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Ford/Knight: Environmental Justice and Public Health: Online mapping tools and resources

Research with Deb Jackson Fall 2013

How to use these three tools

Just like with WordPress, I suggest that you all do as much individual playing around on these mapping sites as you can. 

There's so much information out there! And there are a LOT of details about technical map layers, uploading, exporting, etc. that may take time to work with and learn.

Google's Build-a-Map will be your best site for actually creating the maps where you show your research. Since you can add the features, you will be able to pinpoint exactly the point(s) you want to make with a map.

So, you'll have to gather layers of data from the other two tools and think together about how the data interact and how to show that on your maps.

I suggest making a shared place to store maps that you think are interesting as you go through the research process, so that you can all see everything.

Google API key

To create your API key:

  1. Visit the APIs Console at and log in with your Google Account.
  2. Click the Services link from the left-hand menu.
  3. Activate the Google Maps API v3 service.
  4. Click the API Access link from the left-hand menu. Your API key is available from the API Access page, in the Simple API Access section. Maps API applications use the Key for browser apps.

By default, a key can be used on any site. We strongly recommend that you restrict the use of your key to domains that you administer, to prevent use on unauthorized sites. You can specify which domains are allowed to use your API key by clicking the Edit allowed referrers... link for your key.

On API Access page of the Google Google's API Console, in the Simple API Access section, click on the Edit Allowed Referes link and add ** to the list.

Social Explorer

Social Explorer provides quick and easy access to modern and historical U.S. census data and demographic information. The web interface lets users create maps and reports to help visually analyze and understand demography and social change throughout history. The site currently includes data from the entire US Census from 1790 to 2010, all annual updates from the American Community Survey to 2008, original Census tract-level estimates for 2006 and 2007, the Religious Congregations and Membership Study from 1980 to 2000, and 2002 Carbon Emissions Data from the Vulcan Project.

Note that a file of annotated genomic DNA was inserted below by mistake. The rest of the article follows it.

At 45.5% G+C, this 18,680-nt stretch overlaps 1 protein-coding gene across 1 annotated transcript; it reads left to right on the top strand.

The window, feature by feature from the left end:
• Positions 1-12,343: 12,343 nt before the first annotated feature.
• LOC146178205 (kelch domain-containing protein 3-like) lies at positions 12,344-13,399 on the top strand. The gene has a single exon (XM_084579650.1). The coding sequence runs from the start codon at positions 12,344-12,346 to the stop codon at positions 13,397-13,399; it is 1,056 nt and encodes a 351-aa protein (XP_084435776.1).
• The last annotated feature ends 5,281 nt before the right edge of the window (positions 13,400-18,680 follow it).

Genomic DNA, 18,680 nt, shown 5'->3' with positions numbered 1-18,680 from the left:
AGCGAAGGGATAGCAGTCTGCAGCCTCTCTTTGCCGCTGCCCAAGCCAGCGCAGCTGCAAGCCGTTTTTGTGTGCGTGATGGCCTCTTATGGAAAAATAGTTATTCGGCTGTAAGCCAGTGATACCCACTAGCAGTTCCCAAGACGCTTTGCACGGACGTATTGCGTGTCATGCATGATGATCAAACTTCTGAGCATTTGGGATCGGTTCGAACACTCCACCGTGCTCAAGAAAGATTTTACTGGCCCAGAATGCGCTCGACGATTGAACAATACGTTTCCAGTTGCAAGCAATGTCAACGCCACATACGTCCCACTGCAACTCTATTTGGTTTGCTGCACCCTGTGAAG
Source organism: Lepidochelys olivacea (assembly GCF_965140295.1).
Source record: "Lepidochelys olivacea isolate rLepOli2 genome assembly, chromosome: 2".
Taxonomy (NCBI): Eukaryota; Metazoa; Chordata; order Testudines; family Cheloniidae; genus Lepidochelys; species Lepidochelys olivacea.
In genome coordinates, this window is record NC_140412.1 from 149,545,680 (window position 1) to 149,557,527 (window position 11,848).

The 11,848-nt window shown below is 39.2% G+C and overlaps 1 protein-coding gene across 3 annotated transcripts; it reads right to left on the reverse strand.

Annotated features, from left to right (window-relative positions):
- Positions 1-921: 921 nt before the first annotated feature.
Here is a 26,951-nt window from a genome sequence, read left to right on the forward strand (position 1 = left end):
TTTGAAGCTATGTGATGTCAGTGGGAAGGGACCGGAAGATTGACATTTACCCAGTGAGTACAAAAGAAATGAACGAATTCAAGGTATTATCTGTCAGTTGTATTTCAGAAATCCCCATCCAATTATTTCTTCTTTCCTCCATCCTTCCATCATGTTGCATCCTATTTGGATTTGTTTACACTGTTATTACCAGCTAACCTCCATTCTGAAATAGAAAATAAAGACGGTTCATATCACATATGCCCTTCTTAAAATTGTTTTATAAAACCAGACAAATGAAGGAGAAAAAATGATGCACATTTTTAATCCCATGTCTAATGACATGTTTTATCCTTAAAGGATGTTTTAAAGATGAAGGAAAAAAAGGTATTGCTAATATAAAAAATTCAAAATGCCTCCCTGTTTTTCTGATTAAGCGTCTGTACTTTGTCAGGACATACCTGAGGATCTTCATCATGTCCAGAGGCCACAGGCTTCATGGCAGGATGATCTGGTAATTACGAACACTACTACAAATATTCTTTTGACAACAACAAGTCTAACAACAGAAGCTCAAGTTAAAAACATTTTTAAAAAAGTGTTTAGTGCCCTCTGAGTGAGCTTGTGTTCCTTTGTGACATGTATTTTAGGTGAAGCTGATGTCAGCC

Use this link to get to Social Explorer's Help pages and their How-to-videos.

Reports - this is a great way to export a layer of data to add to your maps.

1. Search or browse all of the Census tables from 1790 - 2010. You can also browse the American Community Survey (ACS) and Religion data.

2. Choose one of the reports and then select by Geographic Type, then choose one or more Geographic Areas, click on Next.

3. Select a dataset, next select one or more data tables, then click on Add.

4. Click on Show Result; at this screen choose to send to an Excel spreadsheet or Data Download.

5. Search across Reports for specific topics, such as health, environment, etc. The results will link you to data reports that have this term somewhere in the title or text of the reports.


1. Choose Maps to discover historical data from the 1790 Census to present.

2. Search across interactive historical data maps.

3. Choose one of the maps,once displayed you can select other data maps to display and save.

4. Within a map choose the iReport button to customize the table. Choose report type, then decide on Selection Area, choosing to select by using either a Point or Circle Tool; click on OK, then select the area using the tool, next click on Make Report.

How to Make a Map:

  1. Access Social Explorer through the library homepage. 
  2. Select Maps & Tables from the menu at the top.
  3. Select the Maps button on the left, and click on "Explore map" below.
  4. Zoom into area of interest or use Find button.
  5. Select topic by clicking on the Data Selection box in the upper left (it should display the title of the current dataset), and then Browse by Category or Browse by Survey.